Employment Growth: Payroll Survey v. Household Survey
Dean Baker and the Wall Street Journal note that the reported growth in employment per the Household Survey (HS) was much higher than the reported growth per the Payroll Survey for the month of October. Given the tendency for HS growth to be quite volatile, I was wondering whether this one month difference disappears if we look at a longer period of time. My graph shows month by month growth for the past year – and it does turn that the HS shows a lot of volatility. However, the growth over the past year per PS was only 1,967,000 as compared to 2,662,000 per HS – for a difference near 700 thousand.
I looked at the data more closely and must come down on the side of the establishment survey. The simple arithmetic looks like this. Social Security tax collections were up 5.35 percent in fiscal year 06 compared to fiscal year 05. The average weekly wage rose by 3.9 percent, which implies job growth of 1.4 percent. Reported job growth in the establishment survey matches this closely, at 1.44 percent. However, we know that the Labor Department will add in 810,000 jobs to its March 2006 number in its benchmarked revision (these additional jobs are wedged in over the prior 12 months). When the data is adjusted for these additional jobs, the establishment survey shows job growth of 1.9 percent for the fiscal year, substantially more rapid growth than is implied by the growth in Social Security tax receipts. There are complicating factors here – self-employed workers pay SS taxes, but are not counted in the establishment data, many government workers don’t pay into SS – but these are not likely to change the basic story. It is implausible that the establishment survey is understating job growth, and it may well be overstating it.
Dean also makes this point:
If job growth is actually more rapid than is being reported by the establishment survey, then productivity growth is lower than BLS is now reporting. BLS uses the establishment survey for hours data when it calculates productivity growth. If the establishment survey has understated job growth, then BLS is understating hours growth in its productivity growth calculations, and therefore overstating productivity growth (unless GDP growth is also understated).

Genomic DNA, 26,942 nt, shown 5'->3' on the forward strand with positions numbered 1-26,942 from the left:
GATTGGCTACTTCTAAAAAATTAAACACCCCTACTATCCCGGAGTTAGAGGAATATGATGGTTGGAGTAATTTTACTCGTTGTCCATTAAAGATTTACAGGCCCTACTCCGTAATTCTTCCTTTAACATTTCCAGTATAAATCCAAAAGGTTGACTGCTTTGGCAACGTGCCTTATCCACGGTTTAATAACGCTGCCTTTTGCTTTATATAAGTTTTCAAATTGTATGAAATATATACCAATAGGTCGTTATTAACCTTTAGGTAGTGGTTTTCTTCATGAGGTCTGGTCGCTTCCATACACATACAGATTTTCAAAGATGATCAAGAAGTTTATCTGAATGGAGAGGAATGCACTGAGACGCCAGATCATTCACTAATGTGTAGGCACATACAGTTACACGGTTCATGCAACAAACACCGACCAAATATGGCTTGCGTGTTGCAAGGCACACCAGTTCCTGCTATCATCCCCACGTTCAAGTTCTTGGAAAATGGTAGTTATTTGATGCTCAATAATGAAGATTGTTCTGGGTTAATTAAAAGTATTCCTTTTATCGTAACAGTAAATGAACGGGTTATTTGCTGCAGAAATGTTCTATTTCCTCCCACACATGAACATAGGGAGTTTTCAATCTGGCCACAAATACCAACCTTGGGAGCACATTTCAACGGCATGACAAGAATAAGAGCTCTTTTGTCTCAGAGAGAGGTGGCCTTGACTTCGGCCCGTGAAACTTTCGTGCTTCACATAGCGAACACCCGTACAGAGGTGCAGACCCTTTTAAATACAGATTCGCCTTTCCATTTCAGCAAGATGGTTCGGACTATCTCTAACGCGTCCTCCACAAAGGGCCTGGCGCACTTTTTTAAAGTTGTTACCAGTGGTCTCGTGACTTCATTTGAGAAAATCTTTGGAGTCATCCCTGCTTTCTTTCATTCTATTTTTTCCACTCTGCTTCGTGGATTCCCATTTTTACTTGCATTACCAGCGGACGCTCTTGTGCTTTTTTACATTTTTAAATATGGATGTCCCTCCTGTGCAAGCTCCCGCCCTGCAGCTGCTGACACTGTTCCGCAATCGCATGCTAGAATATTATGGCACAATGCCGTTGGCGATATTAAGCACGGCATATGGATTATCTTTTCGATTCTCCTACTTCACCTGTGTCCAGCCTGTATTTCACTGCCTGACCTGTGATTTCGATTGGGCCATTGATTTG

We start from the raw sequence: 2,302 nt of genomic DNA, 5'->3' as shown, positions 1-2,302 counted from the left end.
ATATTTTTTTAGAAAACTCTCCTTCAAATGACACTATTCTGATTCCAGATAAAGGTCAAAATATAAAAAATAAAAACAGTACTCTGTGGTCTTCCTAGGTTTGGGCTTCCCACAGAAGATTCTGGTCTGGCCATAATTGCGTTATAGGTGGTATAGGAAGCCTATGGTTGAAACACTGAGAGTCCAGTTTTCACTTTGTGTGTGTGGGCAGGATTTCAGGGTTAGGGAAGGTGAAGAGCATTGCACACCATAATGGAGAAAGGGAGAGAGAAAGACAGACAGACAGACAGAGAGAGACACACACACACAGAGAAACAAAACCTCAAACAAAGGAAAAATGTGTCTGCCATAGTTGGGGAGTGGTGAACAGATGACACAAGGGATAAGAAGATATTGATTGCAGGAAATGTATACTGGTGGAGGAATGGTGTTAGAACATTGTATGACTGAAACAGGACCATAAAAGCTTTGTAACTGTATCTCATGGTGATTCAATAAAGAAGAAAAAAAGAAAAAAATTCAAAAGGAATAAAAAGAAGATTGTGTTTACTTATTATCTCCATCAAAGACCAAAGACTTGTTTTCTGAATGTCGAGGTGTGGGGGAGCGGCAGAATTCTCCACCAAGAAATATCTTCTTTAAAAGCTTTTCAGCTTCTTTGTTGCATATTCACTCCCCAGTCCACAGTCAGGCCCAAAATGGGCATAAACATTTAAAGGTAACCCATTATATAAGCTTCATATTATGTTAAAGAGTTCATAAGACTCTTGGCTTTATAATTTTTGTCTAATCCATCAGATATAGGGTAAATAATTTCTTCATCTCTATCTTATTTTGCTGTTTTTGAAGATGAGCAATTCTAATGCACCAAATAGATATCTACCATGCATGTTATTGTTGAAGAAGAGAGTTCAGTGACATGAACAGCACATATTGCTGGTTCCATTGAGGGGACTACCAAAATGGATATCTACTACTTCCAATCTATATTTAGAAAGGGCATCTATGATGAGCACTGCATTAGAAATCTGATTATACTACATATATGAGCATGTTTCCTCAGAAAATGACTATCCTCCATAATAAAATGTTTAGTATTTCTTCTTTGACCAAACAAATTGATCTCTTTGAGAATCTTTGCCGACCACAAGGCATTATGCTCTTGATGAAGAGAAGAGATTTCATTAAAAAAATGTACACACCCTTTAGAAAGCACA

But let’s say for a moment that the Household Survey is more accurately capturing employment growth. The reported growth has been strong enough to raise the employment-population rate so the unemployment rate has declined even as the labor force participation rate has inched up. So perhaps we are getting closer to full employment even if we are not there yet.
A Footnote on Footnotes: AB readers will likely ask whether I checked about the following footnote given some of my posts on those who fail to do so:
Data affected by changes in population controls in January 2000, January 2003, January 2004, January 2005, and January 2006.
The reported increase in employment per the Household Survey from December 2005 to January 2006 was 295,000 which did exceed the reported increase in employment per the Payroll Survey but also note that the employment-population ratio increased from 62.8% to 62.9%. Contrast that to the following observation:
Consider the fact that reported employment was 136.4 million in December 2002 but appeared to jump to 137.4 million in January 2003. Did the employment to population ratio jump accordingly? Let’s see, it was 62.4% in December 2002 and 62.5% the next month. So very little of this increase can be attributed to anything other than some fluke coming from “changes in population controls”.